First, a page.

If I didn’t think I’d be much happier…

Last Thursday was National Poetry Day, a day to celebrate everything poetic we love. Three days later, on the 10th October, was World Mental Health Day, a day to remember how important mental health is and what we can do to help those who suffer from it. I have a vested interest in both of these days, being both a sufferer of depression and anxiety, and a poet (it sounds much better than unemployed). While I am sure it was a coincidence that these days ran so close to one another, poetry and mental health are more favourable bedfellows than you may think.

Glance at a list of poets who suffered from depression or similar debilitating health problems and you realise one thing. That it is easier to find a poet who doesn’t suffer in some way than one who does. Sweeping statement? Below is a brief list of poets who have suffered from depression (this is diagnosed depression, not feeling blue).

Edgar Allen Poe, Sylvia Plath, Emily Dickinson, Dylan Thomas, Thomas Roethke, Jack Kerouac, Allen Ginsberg, John Keats, Rainer Maria Rilke, Siegfried Sassoon, Charlotte Mew, Charles Bukowski, Anne Sexton, Tennessee Williams, János Piliinsky, Ernest Hemingway, Charles Baudelaire, Bob Dylan, Geoffrey Hill, Samuel Johnson, Les Murray, Walt Whitman, William Carlos Williams, Lord Byron

Towards the end of researching this list, I had to miss people off to keep my word count in check.

And that is just the poets. Extend that list to writers, actors, songwriters, artists and any other form of creative type and you could fill pages. But I am a poet and it is poetry’s link that interests me.

There has been a myriad of studies into the links between writing and mental health and if the science interests you then you would be better off researching those yourself. I have neither the scientific ability nor the interest to present the findings with any great skill.

‘You write so beautifully, the inside of your mind must be a terrifying place’

For me, it is the cathartic elements of poetry I am interested in. That moment when the words on the page help you understand life that little bit better. Poetry is a beautiful way of expressing thoughts and feelings through a medium where you can still maintain a feeling of anonymity and distance.

Some poets achieve this through the use of language and metaphor, some through making up an alter-ego to live life the way they wanted to. Poets are human beings, and as such thrive on praise. We are like sponges, sucking up any positivity sent towards us and using it as lifeblood. So we have another way that poetry helps ease depression and self worth issues. By encouraging others to tell us we are good at something. I once had someone tell me that my poem helped them through a bad period of their life. Higher praise and a better compliment you could not get.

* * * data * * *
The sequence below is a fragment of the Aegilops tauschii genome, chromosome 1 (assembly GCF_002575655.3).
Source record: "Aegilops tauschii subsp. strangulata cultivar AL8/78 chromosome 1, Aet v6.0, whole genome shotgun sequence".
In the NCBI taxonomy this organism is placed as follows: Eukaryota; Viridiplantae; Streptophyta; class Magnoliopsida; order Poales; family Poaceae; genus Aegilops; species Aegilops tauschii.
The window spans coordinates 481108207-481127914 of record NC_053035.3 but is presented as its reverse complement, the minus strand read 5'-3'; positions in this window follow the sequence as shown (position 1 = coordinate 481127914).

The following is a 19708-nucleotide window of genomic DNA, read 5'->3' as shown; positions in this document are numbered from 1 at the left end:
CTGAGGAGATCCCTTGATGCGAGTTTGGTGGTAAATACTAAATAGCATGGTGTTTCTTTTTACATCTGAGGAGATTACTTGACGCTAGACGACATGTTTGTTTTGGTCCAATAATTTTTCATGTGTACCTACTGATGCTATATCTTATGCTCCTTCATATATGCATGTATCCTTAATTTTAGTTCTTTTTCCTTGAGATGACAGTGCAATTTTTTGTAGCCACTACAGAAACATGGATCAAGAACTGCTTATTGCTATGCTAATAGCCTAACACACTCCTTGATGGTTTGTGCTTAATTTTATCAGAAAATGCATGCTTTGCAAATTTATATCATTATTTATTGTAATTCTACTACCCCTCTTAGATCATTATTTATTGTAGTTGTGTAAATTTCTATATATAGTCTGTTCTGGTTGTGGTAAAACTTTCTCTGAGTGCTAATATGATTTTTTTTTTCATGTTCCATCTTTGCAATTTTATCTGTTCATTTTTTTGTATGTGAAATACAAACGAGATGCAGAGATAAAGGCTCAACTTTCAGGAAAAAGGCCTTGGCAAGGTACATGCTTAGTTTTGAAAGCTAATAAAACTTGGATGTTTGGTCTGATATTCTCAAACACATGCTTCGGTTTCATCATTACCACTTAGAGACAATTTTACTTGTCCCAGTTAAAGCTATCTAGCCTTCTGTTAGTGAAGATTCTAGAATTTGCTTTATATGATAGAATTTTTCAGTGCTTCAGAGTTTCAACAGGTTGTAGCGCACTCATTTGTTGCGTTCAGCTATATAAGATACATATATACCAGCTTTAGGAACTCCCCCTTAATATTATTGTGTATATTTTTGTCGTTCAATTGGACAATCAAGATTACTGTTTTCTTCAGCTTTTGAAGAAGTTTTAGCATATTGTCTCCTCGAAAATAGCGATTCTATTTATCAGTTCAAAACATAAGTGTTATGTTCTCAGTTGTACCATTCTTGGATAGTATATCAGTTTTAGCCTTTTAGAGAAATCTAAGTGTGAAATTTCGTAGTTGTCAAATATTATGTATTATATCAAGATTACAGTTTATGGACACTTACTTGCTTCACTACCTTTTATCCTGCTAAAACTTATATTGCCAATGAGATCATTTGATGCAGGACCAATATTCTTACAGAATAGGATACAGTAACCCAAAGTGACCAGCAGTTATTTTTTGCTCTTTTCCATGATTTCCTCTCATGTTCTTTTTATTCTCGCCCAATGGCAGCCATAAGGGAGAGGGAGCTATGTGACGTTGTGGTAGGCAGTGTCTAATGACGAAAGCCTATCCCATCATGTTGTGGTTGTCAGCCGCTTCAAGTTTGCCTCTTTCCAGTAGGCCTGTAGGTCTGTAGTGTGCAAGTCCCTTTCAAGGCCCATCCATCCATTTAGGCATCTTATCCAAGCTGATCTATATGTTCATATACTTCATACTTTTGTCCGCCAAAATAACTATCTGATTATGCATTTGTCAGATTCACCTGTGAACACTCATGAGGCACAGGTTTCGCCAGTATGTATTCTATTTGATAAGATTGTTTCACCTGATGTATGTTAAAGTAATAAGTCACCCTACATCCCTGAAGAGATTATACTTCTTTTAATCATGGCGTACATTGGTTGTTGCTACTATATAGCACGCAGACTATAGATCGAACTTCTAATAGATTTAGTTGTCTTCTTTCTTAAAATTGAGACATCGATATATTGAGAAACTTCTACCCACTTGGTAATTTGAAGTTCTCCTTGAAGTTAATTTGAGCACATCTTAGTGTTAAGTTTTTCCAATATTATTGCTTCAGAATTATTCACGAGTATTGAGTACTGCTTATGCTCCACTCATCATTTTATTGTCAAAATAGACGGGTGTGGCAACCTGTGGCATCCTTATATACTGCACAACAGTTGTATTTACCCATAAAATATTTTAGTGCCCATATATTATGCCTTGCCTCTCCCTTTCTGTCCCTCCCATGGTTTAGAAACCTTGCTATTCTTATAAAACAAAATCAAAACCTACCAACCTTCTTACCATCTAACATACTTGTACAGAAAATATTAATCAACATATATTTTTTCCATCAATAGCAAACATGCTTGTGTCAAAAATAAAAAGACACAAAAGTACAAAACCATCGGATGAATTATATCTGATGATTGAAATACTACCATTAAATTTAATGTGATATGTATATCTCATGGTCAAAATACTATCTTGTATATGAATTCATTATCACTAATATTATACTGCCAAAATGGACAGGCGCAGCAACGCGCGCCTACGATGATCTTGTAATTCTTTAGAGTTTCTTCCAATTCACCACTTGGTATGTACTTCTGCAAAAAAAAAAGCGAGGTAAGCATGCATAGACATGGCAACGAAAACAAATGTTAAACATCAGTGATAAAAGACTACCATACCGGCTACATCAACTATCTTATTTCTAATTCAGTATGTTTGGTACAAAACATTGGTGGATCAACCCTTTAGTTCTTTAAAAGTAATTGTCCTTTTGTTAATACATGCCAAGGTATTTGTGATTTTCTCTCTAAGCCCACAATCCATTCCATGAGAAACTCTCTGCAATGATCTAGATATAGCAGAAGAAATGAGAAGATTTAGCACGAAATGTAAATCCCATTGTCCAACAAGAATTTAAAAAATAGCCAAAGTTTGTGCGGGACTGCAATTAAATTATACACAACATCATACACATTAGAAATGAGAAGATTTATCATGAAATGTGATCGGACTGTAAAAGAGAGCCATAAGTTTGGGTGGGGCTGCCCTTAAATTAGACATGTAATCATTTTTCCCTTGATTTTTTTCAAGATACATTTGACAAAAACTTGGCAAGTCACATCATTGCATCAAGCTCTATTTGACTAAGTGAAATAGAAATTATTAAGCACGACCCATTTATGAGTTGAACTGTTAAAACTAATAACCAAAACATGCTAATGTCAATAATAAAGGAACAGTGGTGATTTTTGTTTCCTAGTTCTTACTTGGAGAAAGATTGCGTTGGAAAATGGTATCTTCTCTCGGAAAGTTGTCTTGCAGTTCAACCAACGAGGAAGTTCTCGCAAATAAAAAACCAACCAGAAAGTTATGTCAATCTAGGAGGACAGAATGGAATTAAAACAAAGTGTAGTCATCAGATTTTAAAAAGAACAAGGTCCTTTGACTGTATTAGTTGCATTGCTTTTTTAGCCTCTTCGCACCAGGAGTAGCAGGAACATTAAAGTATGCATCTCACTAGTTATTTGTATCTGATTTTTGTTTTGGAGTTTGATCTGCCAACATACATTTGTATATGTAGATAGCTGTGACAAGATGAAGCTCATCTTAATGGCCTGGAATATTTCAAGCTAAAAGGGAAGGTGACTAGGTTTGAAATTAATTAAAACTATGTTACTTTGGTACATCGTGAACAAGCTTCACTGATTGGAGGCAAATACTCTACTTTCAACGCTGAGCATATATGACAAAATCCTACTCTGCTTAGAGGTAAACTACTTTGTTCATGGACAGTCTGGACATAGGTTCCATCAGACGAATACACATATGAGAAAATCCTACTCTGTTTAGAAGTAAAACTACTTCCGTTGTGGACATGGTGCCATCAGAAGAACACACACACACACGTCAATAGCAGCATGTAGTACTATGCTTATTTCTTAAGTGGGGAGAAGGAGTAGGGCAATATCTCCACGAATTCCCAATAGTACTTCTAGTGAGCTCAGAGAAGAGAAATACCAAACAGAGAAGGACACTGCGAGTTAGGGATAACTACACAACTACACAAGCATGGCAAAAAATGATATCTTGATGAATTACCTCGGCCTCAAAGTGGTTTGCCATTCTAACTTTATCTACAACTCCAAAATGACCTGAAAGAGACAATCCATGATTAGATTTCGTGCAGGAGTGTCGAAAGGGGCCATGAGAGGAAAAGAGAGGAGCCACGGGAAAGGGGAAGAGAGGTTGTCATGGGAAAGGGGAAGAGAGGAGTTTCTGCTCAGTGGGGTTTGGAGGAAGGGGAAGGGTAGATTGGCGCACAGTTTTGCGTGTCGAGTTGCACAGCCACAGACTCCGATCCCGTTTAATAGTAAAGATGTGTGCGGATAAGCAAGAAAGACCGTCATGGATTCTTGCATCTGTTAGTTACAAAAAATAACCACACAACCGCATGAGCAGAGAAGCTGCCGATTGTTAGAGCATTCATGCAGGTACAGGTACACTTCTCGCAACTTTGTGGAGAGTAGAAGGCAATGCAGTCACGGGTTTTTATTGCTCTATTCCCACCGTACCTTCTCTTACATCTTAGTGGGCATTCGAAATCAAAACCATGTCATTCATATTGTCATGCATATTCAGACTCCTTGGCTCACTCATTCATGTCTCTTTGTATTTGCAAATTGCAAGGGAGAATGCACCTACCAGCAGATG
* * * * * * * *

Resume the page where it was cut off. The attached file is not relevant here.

So poetry is a good way of getting your feelings out, and it is a good way of instilling self worth, but that isn’t the only way it has a link with mental health.

One of my favourite poets, Sylvia Plath, said this;

‘If I didn’t think I’d be much happier’

Thomas Gray once said this;

‘Ignorance is Bliss’

I think I am right in saying poets think a lot. Poetry affects the way you see the world in much the same way as art makes artists see in colour and strokes. Poets are always looking for a poem, and as such they approach things in a totally different (and much more intense) manner. It is a beautiful, vicious circle.

Poet thinks too much (makes himself/herself sad)

Poet transfers those thoughts down on to paper (and the depression is eased).

Next poem, start again.

So, poetry causes poets to be depressed and to cure that depression. But can reading poetry without composing it help with ones mental health? Again, studies say yes. Again, I can only write from experience. From an early age through into my thirties books and poetry have been my friends in time of need. There is something primal and wonderful about something (be it a poem, a novel, a song or a painting) evoking such an emotional response in someone yet asking for nothing in return. It is a beautiful relationship that should be treasured.

‘It is both a blessing and a curse to feel everything so very deeply’

And finally we come to performance. For me, this is the pinnacle of poetry as self indulgence and catharsis. There is nothing quite like standing on a stage and bearing your heart and soul in front of people who are about to do the same. Scream, shout, laugh and cry. Just make sure the demon you had inside you is left on stage when you walk off.

I have considerable experience with mental health, both inside me and inside the people I love and call family and friends. I would always give the same advice to each person who asked for it. The very best thing you can do is read and write. It will dispel the myth that you are alone in the world and introduce you to the people who will help you the most.

I hope I have done the two subjects some form of justice.

Yours, Philosophically

Stuart Buck